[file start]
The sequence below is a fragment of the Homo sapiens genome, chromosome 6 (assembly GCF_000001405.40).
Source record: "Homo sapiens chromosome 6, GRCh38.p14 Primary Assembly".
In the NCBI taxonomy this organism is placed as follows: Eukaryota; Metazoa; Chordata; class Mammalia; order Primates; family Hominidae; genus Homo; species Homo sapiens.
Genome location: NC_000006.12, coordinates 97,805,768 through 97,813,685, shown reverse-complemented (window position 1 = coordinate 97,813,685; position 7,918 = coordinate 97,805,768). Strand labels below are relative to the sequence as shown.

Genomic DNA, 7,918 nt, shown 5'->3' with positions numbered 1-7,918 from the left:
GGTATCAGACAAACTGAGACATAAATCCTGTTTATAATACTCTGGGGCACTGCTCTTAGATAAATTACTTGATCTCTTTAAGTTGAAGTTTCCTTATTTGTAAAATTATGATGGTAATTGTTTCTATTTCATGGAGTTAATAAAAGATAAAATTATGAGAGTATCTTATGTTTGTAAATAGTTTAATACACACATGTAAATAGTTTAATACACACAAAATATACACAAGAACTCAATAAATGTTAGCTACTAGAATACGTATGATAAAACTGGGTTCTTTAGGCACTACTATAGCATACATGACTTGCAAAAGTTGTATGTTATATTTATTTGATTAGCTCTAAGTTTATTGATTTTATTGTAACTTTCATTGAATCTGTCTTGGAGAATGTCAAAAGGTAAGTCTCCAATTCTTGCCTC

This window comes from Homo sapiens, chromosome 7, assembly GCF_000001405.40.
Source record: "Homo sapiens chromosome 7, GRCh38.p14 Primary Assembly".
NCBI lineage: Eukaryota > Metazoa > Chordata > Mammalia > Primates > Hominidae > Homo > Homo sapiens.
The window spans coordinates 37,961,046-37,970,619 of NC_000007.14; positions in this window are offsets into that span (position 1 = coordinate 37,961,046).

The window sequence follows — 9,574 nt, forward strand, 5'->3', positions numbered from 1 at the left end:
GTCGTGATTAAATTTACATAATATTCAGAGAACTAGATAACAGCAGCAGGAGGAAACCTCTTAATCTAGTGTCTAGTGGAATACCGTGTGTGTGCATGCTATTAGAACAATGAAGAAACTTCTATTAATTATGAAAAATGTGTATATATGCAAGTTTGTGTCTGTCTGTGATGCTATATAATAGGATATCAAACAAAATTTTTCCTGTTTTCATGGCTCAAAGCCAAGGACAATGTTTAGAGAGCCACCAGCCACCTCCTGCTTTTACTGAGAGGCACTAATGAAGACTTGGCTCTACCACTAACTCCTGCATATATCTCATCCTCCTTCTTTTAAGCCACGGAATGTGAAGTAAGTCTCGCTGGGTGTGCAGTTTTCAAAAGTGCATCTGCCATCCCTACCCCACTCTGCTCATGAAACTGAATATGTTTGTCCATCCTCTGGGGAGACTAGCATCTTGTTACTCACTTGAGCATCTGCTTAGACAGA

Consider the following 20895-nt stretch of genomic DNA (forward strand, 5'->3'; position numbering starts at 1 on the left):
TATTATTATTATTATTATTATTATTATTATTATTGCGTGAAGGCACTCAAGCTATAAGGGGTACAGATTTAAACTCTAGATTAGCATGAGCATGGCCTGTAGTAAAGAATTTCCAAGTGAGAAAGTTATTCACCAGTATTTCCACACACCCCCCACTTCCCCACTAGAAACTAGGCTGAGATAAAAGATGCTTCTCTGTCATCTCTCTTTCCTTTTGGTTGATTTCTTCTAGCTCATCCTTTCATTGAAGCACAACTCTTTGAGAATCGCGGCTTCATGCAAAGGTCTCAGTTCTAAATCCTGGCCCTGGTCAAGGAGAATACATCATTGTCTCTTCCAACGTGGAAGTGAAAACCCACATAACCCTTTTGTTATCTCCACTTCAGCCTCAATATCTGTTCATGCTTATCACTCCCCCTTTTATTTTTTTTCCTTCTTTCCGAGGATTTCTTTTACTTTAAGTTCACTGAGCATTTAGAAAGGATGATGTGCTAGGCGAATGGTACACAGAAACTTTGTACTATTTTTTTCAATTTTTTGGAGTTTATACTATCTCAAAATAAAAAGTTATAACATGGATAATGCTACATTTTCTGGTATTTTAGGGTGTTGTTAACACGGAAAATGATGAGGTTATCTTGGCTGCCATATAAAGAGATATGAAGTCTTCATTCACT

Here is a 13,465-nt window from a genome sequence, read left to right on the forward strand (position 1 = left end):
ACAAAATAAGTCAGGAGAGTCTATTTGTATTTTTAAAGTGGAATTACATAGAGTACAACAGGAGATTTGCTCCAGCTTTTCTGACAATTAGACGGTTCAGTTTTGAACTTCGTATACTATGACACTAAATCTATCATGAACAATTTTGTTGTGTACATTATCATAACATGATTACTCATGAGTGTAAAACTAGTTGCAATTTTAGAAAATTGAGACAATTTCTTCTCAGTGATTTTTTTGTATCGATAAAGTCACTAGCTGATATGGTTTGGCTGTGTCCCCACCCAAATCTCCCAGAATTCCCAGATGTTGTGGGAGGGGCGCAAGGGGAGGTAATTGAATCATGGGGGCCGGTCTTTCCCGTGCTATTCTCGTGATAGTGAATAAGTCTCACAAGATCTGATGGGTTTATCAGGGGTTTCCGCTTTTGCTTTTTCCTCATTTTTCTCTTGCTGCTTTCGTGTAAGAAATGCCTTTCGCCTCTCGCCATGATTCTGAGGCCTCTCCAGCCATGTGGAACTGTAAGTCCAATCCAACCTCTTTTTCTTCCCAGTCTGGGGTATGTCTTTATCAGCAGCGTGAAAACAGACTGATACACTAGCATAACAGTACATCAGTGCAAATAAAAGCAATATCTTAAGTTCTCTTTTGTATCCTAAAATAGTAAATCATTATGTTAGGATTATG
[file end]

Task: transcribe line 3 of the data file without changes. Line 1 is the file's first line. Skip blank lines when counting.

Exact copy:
In the NCBI taxonomy this organism is placed as follows: Eukaryota; Metazoa; Chordata; class Mammalia; order Primates; family Hominidae; genus Homo; species Homo sapiens.